Countries until now were also occasionally forced to send their own kilogrammes to France to be checked against the Le Grand K to see whether their mass was still accurate. Since energy and mass are deeply interconnected according to Einstein, researchers are able to use Planck's constant in order to precisely calculate mass, with the added benefit that it will not change over time. Their bathroom scales won't get kinder and kilos and grams won't change in supermarkets.
In future the kilogram is likely to be defined using the Planck constant, a quantum value that sets the fixed ways atoms can vibrate.
Unlike a physical object, the new formula for the kilo, now also known as "the electric kilo", can not pick up particles of dust, decay with time, or be dropped and damaged. This will result in a more democratic system and that is something we can definitely get behind! "We're in chaos", said Barry Inglis, a scientist from Australia. Everything else-the kilogram included-must adjust to this definition. Measuring masses much smaller than a kilogram will be easier now. In humankind's efforts to quantify and understand the world, stretching back centuries to when ancient Babylonians measured mass with stones, the vote marked a major milestone, scientists agreed.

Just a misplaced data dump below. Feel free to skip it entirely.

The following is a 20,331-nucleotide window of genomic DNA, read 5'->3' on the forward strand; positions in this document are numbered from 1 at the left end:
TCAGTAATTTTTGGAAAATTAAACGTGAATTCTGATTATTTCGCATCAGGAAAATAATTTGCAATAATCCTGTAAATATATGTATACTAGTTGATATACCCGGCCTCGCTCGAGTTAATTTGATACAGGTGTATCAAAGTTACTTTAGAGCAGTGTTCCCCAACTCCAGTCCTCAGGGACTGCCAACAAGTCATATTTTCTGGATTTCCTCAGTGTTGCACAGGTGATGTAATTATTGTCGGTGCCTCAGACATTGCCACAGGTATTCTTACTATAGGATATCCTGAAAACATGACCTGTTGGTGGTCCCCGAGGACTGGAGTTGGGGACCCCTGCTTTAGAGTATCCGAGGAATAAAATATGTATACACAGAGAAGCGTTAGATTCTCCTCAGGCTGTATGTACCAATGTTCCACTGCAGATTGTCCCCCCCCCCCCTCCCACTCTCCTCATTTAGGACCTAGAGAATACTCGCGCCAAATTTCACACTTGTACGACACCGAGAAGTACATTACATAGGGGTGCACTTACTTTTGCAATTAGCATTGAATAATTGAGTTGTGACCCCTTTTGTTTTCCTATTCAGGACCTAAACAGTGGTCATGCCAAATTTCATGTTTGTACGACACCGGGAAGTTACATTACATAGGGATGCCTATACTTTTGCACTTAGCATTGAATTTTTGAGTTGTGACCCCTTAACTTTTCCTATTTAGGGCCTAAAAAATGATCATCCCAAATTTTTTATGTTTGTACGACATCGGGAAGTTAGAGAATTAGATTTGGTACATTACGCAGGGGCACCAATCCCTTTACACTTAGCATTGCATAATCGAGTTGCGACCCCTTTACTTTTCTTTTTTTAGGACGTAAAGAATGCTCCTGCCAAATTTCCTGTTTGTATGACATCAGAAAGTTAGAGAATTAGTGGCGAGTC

Others, like these researchers from the National Institute of Standards and Technology in the USA, had a more permanent approach to their celebrations, by tattooing the re-defined unit onto their arm. "That was just leaving me in a puddle of tears".
The new definitions impact four of the seven base units of the SI: the kilogram, ampere, kelvin and mole; and all units derived from them, such as the volt, ohm, and joule.
They made the change as the "Grand K" was losing mass: equivalent to the weight of a eyelash. L-to-R: Eric Lin, director, Material Measurement Lab, NIST; Claire Saundry, director of International and Academic Affairs Office, NIST; Willie May, U.S. member of the International Committee on Weights and Measures and former NIST director; NIST Director and Undersecretary of Commerce Walter Copan; Barbara Cordero, finance analyst, Office of Management Policy and Resources, IO, Department of State and James Olthoff, Acting Associate Director of Laboratory Programs, NIST.
Even in retirement, the "Grand K" and its six official copies - collectively known as "the heir and the spares" - will still be kept in the high-security vault on the outskirts of Paris where they are stored.